Review: Quoting Ghandi, Nathan Law states in Legislature “….you can destroy this body, but you will never imprison my mind.” The audience bears witness to the activism of Nathan Law and his colleagues as they fight for democracy, alongside voices that are often erased. The government in turn tries to silence and demobilize their activism only further strengthening Law and his colleague’s social justice vision. Fantastic footage of the student led occupation, Legislature siege, and watershed moments aimed at disrupting messaging from President Xi. Freedom and human rights narratives are explored. Hands down, one of the best of the festival!
“At the end of World War II, Nathan Hilu, the son of Syrian Jewish immigrants to New York, received a life-changing assignment from the U.S. Army: to guard the top Nazi war criminals at the Nuremberg trials. This experience fueled a lifetime of artistic inspiration for Nathan, a virtually unknown “outsider artist”, who spent the next 70 years obsessively creating a visual narrative from his memories. But what happens when those memories take on a life of their own?
“Nathan-ism” explores Nathan’s relationship with his own stories, and the compulsion he has to share them with a world that doesn’t always listen.”
Review: A precious snapshot into the mind of a man who provides a living testament of a meaningful moments in human history as seen through his bespoke art work. Nathan proudly shows the filmmaker and the audience photographs from his personal albums which would give Time Magazine a run for their money. Eloquent illustrations embedded with rich stories are recanted with exuberance and excitement in this film. Nathan’s work is not about what the market will glean in profit; rather his work is much more existential. His art will transform you to a place and time that is harrowing with room left for reflection in the present about what was lost in the past. Inspiring!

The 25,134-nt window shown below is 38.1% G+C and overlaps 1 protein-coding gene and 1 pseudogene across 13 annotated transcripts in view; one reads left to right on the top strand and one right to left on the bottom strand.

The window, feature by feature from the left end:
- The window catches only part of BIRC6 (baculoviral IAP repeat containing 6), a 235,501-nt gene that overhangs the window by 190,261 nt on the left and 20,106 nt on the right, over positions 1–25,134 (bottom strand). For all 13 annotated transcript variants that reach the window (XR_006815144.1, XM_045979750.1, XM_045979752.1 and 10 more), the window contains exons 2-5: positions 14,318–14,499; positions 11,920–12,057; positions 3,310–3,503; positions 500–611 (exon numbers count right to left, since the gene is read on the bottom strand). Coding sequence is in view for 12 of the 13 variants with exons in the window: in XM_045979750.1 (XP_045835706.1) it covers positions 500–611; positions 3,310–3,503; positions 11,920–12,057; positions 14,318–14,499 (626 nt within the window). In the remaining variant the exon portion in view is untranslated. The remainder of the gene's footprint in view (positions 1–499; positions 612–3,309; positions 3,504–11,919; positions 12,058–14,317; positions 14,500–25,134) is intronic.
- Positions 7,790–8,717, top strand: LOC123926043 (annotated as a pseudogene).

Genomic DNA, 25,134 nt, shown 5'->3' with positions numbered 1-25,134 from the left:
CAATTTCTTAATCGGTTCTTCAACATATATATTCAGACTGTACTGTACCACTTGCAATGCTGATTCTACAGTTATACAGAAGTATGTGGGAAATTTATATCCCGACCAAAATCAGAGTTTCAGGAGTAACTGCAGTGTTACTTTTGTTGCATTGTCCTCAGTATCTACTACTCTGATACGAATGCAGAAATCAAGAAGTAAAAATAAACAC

“10,000 euros gives you the chance to die or survive in the water.”
Review: Sara and her sister Yusra fled Syria in 2015. When their boat broke down en route to Greece, the competitive swimmers jumped into the water and towed the boat to safety. The film documents Sara’s journey in the present, her legal; issues, and her focus on supporting refugee rights and fighting against the criminalization of humanitarians. A beautifully shot film with breathtaking imagery of refugees en route in dark waters seeking respite in European countries. We also bear witness to those individuals who aim to support refugees on the waters and the shoreline. Introspective.